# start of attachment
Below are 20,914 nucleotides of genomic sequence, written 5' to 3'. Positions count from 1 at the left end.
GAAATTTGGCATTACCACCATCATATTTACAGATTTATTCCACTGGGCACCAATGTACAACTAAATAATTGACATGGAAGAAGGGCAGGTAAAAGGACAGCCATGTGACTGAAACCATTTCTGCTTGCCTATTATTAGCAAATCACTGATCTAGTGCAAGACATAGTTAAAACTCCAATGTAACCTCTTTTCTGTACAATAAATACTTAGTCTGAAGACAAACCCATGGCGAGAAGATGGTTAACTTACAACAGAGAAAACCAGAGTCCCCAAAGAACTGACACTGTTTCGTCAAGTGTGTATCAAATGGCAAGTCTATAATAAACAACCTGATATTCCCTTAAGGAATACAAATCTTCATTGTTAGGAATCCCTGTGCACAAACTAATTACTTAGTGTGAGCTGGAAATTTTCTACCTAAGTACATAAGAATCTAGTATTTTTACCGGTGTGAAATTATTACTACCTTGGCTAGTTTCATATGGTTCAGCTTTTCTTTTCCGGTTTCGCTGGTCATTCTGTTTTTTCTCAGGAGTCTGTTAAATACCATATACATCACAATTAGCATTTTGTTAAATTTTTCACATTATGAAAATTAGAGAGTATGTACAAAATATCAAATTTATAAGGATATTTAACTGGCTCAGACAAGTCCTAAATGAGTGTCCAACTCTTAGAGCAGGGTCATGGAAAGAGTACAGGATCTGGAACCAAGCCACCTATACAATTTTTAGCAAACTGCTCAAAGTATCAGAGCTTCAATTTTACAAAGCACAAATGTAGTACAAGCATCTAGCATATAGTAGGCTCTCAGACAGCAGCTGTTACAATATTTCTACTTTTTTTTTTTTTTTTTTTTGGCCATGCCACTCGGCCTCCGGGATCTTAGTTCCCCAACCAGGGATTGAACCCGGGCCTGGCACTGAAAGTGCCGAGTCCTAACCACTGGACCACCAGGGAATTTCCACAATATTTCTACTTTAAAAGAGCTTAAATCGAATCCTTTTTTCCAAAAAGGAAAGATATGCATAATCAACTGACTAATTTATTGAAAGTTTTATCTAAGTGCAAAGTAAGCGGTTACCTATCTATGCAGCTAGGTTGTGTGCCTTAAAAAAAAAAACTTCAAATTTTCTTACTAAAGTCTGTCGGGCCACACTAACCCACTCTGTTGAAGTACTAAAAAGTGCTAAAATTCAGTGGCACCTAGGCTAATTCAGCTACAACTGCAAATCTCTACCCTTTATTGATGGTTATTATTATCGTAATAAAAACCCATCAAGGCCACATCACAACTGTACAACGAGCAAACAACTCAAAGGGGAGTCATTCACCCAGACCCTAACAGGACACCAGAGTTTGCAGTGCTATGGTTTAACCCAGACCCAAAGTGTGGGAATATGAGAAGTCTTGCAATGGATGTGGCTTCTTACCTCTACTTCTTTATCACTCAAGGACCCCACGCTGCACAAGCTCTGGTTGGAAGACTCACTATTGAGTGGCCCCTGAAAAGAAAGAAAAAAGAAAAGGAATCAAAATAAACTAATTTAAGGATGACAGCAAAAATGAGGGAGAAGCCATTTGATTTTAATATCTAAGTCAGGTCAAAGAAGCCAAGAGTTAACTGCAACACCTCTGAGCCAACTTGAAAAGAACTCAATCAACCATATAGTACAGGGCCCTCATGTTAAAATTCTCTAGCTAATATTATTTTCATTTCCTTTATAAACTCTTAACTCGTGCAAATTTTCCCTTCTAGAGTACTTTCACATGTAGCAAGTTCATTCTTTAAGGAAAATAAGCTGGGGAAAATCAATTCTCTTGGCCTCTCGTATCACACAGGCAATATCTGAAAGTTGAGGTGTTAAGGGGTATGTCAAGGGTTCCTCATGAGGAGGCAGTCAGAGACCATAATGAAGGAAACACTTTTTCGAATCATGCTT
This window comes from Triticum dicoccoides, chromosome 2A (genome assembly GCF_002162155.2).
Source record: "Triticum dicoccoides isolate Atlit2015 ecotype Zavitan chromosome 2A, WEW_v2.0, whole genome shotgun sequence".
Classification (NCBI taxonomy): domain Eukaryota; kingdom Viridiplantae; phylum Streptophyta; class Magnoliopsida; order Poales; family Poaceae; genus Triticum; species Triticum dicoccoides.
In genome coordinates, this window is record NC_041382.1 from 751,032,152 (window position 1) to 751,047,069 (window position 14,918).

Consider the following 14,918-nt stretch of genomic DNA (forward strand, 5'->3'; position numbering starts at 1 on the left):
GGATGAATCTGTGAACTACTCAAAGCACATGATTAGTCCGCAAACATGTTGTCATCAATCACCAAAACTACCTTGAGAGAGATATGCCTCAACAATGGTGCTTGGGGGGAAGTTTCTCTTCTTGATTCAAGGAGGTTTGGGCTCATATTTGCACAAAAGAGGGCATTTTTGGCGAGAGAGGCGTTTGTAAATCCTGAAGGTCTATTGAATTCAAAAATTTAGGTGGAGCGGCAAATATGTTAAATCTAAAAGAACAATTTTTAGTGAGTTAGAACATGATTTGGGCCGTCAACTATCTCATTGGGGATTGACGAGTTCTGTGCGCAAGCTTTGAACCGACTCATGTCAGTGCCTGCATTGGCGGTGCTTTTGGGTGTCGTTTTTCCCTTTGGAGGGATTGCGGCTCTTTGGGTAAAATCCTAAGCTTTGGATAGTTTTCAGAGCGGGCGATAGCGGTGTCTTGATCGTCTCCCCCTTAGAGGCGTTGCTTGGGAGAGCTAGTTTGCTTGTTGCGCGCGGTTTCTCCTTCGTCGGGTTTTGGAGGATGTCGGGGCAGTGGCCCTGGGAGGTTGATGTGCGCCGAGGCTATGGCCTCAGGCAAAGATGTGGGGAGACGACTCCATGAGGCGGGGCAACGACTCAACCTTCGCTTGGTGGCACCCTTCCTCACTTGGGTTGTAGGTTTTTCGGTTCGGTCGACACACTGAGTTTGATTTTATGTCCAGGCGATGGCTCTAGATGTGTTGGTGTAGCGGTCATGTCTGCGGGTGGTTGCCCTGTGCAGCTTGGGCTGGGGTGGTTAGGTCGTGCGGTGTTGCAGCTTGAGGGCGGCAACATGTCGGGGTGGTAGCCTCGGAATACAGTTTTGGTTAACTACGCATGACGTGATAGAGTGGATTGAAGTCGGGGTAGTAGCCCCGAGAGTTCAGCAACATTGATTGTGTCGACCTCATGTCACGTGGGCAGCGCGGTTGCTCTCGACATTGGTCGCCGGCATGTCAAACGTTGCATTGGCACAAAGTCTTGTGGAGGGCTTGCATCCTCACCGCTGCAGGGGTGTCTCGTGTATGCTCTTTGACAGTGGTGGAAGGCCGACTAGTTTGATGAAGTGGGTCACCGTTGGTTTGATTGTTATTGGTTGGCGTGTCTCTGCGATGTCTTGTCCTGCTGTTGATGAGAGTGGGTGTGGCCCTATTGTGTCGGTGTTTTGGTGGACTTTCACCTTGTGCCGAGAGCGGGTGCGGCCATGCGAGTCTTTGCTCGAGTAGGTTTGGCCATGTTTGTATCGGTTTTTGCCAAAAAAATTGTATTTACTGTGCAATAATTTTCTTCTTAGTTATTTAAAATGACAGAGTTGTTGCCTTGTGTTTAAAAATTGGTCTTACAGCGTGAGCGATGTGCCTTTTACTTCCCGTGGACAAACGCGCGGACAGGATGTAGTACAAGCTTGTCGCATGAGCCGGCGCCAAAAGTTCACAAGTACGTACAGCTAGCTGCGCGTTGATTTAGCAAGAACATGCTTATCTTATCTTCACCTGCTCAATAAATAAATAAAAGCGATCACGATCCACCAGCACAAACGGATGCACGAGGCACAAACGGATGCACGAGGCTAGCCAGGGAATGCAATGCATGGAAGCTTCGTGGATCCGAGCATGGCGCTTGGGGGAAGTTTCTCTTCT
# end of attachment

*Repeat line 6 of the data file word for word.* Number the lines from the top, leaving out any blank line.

In genome coordinates, this window is record NC_041382.1 from 751,032,152 (window position 1) to 751,047,069 (window position 14,918).